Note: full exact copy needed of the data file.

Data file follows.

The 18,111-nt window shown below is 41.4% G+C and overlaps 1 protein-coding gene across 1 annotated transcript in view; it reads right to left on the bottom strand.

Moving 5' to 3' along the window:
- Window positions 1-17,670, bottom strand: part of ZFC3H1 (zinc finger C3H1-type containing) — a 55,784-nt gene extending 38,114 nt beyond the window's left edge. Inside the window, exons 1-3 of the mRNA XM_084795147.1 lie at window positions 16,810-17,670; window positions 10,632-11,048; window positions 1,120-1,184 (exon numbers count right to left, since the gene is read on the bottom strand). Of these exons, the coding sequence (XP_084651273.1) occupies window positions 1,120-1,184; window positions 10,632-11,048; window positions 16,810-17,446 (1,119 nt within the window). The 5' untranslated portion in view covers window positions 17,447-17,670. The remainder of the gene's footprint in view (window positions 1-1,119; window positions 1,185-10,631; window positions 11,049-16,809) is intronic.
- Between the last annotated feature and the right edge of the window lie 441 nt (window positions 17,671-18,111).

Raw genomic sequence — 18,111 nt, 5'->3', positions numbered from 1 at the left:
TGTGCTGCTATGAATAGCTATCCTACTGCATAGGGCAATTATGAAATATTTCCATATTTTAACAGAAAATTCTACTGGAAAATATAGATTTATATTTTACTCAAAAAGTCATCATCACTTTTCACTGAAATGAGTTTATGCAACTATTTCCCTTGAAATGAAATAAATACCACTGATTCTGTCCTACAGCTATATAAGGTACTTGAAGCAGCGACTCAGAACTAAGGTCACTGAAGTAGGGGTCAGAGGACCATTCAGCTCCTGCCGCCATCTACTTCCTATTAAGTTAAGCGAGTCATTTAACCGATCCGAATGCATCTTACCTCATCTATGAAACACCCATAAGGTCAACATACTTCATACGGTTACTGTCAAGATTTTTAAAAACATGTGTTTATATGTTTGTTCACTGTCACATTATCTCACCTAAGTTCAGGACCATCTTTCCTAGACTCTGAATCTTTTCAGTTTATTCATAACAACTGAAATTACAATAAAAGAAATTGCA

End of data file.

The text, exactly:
The 18,111-nt window shown below is 41.4% G+C and overlaps 1 protein-coding gene across 1 annotated transcript in view; it reads right to left on the bottom strand.

Moving 5' to 3' along the window:
- Window positions 1-17,670, bottom strand: part of ZFC3H1 (zinc finger C3H1-type containing) — a 55,784-nt gene extending 38,114 nt beyond the window's left edge. Inside the window, exons 1-3 of the mRNA XM_084795147.1 lie at window positions 16,810-17,670; window positions 10,632-11,048; window positions 1,120-1,184 (exon numbers count right to left, since the gene is read on the bottom strand). Of these exons, the coding sequence (XP_084651273.1) occupies window positions 1,120-1,184; window positions 10,632-11,048; window positions 16,810-17,446 (1,119 nt within the window). The 5' untranslated portion in view covers window positions 17,447-17,670. The remainder of the gene's footprint in view (window positions 1-1,119; window positions 1,185-10,631; window positions 11,049-16,809) is intronic.
- Between the last annotated feature and the right edge of the window lie 441 nt (window positions 17,671-18,111).

Raw genomic sequence — 18,111 nt, 5'->3', positions numbered from 1 at the left:
TGTGCTGCTATGAATAGCTATCCTACTGCATAGGGCAATTATGAAATATTTCCATATTTTAACAGAAAATTCTACTGGAAAATATAGATTTATATTTTACTCAAAAAGTCATCATCACTTTTCACTGAAATGAGTTTATGCAACTATTTCCCTTGAAATGAAATAAATACCACTGATTCTGTCCTACAGCTATATAAGGTACTTGAAGCAGCGACTCAGAACTAAGGTCACTGAAGTAGGGGTCAGAGGACCATTCAGCTCCTGCCGCCATCTACTTCCTATTAAGTTAAGCGAGTCATTTAACCGATCCGAATGCATCTTACCTCATCTATGAAACACCCATAAGGTCAACATACTTCATACGGTTACTGTCAAGATTTTTAAAAACATGTGTTTATATGTTTGTTCACTGTCACATTATCTCACCTAAGTTCAGGACCATCTTTCCTAGACTCTGAATCTTTTCAGTTTATTCATAACAACTGAAATTACAATAAAAGAAATTGCA